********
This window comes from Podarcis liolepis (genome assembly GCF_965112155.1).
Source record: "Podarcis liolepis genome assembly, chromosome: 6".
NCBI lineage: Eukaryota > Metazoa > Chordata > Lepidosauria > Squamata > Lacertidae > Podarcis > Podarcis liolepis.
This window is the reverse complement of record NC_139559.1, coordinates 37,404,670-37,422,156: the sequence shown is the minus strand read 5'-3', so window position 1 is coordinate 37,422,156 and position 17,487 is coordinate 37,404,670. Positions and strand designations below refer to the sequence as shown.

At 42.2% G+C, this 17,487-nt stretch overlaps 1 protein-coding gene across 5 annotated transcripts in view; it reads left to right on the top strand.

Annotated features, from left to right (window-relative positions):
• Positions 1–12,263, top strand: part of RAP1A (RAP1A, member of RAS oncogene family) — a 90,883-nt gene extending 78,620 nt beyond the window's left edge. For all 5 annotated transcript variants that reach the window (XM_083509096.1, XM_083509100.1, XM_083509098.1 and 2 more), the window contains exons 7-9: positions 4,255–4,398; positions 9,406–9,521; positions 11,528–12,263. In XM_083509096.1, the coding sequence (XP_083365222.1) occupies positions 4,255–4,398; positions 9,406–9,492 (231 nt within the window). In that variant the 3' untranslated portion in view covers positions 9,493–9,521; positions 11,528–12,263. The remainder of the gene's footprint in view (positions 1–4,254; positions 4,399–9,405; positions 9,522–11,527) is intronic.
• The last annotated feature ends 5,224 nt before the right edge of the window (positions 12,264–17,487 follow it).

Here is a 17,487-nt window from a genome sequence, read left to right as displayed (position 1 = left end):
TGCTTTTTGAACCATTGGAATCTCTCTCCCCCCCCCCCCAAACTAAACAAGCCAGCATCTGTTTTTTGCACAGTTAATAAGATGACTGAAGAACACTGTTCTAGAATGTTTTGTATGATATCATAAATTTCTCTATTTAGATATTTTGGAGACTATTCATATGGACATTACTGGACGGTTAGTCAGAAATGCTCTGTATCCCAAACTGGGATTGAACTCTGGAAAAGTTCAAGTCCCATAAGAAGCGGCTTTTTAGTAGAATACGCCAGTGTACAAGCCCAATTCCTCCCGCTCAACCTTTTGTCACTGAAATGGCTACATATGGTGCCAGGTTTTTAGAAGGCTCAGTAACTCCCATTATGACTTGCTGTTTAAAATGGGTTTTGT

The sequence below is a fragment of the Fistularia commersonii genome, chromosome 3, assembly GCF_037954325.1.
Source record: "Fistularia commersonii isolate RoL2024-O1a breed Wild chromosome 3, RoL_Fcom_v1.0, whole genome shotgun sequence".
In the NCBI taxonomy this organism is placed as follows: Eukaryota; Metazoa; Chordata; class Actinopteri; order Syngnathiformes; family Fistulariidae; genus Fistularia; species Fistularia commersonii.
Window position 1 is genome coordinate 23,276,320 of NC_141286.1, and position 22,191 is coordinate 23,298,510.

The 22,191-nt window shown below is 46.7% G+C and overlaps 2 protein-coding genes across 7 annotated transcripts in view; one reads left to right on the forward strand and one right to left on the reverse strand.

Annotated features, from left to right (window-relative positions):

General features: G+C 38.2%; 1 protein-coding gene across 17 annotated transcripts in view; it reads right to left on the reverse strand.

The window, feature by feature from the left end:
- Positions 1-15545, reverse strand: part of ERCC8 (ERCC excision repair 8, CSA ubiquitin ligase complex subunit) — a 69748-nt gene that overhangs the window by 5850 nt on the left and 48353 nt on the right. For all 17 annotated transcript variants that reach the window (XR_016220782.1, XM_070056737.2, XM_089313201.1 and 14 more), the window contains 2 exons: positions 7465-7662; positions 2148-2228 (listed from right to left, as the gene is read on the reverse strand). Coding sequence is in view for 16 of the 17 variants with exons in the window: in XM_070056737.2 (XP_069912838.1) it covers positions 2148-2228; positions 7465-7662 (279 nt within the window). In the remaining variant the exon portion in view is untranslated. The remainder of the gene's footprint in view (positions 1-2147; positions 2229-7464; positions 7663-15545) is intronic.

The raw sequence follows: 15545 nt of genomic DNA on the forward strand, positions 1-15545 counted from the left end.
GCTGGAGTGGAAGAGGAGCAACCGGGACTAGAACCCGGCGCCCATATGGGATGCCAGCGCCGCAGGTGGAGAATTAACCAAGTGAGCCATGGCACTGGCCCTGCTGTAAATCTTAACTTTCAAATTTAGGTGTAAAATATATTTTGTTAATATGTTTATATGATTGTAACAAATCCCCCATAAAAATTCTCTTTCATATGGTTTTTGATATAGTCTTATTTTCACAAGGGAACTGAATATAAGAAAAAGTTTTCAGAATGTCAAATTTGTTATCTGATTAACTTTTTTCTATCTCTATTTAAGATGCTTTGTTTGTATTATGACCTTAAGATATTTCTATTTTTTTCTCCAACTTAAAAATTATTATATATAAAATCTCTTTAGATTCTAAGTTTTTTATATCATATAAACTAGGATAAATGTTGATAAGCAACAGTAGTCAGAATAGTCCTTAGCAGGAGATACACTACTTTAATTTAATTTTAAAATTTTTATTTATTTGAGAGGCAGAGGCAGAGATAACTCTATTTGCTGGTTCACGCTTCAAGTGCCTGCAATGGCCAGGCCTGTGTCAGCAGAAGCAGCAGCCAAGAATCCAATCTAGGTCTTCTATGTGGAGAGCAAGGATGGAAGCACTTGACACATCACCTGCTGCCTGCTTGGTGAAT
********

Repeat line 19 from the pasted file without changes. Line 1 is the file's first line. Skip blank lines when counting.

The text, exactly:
- Positions 1-15545, reverse strand: part of ERCC8 (ERCC excision repair 8, CSA ubiquitin ligase complex subunit) — a 69748-nt gene that overhangs the window by 5850 nt on the left and 48353 nt on the right. For all 17 annotated transcript variants that reach the window (XR_016220782.1, XM_070056737.2, XM_089313201.1 and 14 more), the window contains 2 exons: positions 7465-7662; positions 2148-2228 (listed from right to left, as the gene is read on the reverse strand). Coding sequence is in view for 16 of the 17 variants with exons in the window: in XM_070056737.2 (XP_069912838.1) it covers positions 2148-2228; positions 7465-7662 (279 nt within the window). In the remaining variant the exon portion in view is untranslated. The remainder of the gene's footprint in view (positions 1-2147; positions 2229-7464; positions 7663-15545) is intronic.